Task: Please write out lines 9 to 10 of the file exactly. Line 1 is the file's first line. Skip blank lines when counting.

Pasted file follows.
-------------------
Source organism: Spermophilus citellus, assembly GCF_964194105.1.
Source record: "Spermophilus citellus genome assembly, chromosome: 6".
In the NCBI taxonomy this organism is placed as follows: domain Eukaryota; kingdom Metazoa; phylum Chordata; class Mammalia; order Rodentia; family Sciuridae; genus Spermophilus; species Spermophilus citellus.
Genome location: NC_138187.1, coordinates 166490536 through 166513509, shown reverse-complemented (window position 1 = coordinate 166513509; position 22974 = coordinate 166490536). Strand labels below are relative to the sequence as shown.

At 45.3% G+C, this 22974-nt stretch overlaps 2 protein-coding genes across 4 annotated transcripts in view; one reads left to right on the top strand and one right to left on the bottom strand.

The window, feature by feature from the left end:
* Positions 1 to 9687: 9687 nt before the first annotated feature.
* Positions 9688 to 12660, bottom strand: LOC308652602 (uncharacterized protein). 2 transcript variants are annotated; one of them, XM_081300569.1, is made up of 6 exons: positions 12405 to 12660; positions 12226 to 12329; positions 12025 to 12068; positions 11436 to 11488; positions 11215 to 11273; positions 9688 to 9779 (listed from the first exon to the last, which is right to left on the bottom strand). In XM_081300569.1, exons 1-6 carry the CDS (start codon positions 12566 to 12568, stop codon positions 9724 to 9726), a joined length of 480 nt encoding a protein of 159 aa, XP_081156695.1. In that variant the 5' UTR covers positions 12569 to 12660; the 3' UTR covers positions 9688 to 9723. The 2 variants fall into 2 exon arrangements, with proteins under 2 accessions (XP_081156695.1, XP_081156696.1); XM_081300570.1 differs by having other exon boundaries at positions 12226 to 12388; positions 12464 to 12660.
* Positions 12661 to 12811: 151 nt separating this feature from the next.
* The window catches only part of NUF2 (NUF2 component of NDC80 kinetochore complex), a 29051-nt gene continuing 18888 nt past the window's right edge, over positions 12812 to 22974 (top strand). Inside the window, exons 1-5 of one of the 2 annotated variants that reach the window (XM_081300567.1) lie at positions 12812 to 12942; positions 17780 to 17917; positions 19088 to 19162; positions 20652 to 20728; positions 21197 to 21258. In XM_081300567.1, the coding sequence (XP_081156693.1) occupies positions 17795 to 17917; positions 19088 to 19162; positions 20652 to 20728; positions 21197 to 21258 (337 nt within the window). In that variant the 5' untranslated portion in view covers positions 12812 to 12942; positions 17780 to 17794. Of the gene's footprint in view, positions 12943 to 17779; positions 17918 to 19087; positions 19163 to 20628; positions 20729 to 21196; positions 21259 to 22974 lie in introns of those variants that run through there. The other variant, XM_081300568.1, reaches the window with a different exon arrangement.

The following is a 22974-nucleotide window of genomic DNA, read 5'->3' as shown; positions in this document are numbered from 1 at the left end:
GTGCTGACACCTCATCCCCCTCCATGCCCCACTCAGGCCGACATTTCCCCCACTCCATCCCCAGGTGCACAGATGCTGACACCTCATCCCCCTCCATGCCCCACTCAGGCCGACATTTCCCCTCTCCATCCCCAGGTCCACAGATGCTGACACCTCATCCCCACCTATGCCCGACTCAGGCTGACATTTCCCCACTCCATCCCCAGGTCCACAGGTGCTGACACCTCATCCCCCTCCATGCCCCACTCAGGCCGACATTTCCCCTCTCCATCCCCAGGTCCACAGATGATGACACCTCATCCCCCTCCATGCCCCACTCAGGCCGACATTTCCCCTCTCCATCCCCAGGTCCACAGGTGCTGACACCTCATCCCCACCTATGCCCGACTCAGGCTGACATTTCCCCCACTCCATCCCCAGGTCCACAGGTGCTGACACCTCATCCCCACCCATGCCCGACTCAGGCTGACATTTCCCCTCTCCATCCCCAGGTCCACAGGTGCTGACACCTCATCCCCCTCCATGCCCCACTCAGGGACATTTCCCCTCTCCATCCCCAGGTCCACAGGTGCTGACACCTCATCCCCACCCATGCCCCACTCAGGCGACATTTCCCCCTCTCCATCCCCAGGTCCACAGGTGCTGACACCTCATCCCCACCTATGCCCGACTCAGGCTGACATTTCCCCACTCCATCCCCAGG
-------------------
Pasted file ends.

* Positions 12661 to 12811: 151 nt separating this feature from the next.
* The window catches only part of NUF2 (NUF2 component of NDC80 kinetochore complex), a 29051-nt gene continuing 18888 nt past the window's right edge, over positions 12812 to 22974 (top strand). Inside the window, exons 1-5 of one of the 2 annotated variants that reach the window (XM_081300567.1) lie at positions 12812 to 12942; positions 17780 to 17917; positions 19088 to 19162; positions 20652 to 20728; positions 21197 to 21258. In XM_081300567.1, the coding sequence (XP_081156693.1) occupies positions 17795 to 17917; positions 19088 to 19162; positions 20652 to 20728; positions 21197 to 21258 (337 nt within the window). In that variant the 5' untranslated portion in view covers positions 12812 to 12942; positions 17780 to 17794. Of the gene's footprint in view, positions 12943 to 17779; positions 17918 to 19087; positions 19163 to 20628; positions 20729 to 21196; positions 21259 to 22974 lie in introns of those variants that run through there. The other variant, XM_081300568.1, reaches the window with a different exon arrangement.